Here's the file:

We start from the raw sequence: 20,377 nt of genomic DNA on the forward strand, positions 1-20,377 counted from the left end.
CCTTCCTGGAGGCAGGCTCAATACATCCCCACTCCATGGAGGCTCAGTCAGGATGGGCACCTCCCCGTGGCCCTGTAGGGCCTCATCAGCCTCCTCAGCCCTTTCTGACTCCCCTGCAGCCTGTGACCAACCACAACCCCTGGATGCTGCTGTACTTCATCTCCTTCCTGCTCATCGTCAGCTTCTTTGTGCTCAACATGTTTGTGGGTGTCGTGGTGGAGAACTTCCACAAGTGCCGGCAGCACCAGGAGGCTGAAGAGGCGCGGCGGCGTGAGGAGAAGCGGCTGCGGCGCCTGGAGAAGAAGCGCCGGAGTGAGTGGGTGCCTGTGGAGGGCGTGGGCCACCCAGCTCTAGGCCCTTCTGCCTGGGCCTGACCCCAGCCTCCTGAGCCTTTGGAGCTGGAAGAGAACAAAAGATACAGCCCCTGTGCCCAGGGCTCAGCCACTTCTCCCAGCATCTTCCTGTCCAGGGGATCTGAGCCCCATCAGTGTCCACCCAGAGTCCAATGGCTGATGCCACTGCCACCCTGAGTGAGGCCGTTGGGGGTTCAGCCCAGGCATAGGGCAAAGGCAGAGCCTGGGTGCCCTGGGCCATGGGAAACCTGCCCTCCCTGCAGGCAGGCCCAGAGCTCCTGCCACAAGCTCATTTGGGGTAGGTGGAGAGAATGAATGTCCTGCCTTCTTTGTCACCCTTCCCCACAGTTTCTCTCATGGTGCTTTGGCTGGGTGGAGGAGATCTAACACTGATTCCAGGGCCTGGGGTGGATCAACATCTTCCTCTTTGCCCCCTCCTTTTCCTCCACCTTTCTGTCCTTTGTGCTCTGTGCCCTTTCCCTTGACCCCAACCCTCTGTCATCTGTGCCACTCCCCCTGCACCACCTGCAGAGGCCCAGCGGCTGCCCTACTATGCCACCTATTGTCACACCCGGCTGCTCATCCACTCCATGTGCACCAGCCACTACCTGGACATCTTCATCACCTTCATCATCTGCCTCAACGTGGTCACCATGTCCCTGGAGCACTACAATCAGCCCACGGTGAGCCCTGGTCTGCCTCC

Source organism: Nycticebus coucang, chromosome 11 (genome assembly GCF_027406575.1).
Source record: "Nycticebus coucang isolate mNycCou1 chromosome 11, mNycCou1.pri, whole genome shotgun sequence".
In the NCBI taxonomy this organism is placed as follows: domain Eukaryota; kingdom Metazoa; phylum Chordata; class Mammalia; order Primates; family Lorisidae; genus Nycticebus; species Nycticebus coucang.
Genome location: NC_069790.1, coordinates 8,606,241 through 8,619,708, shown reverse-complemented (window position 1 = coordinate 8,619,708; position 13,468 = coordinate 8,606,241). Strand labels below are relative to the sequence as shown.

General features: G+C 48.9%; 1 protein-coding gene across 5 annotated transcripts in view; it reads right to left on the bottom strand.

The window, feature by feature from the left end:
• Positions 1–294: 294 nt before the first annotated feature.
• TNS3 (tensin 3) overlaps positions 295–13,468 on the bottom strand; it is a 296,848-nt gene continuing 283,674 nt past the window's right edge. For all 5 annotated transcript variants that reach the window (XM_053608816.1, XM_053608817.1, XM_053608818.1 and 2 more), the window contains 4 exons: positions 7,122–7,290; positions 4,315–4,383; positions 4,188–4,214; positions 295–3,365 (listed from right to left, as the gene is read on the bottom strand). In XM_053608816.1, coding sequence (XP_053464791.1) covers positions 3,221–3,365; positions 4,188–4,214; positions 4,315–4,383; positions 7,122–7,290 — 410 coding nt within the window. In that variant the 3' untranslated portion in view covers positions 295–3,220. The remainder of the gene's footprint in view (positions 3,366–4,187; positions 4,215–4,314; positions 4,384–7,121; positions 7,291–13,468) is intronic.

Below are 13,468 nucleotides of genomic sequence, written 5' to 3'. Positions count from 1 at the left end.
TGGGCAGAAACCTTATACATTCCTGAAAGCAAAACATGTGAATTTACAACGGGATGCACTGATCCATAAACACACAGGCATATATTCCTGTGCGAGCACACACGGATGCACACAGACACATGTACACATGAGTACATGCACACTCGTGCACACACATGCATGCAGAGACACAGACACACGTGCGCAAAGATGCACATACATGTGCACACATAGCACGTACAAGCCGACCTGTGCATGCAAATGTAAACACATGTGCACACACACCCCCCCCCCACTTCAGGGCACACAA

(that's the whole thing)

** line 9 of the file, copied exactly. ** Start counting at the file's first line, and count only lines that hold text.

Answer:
• Positions 1–294: 294 nt before the first annotated feature.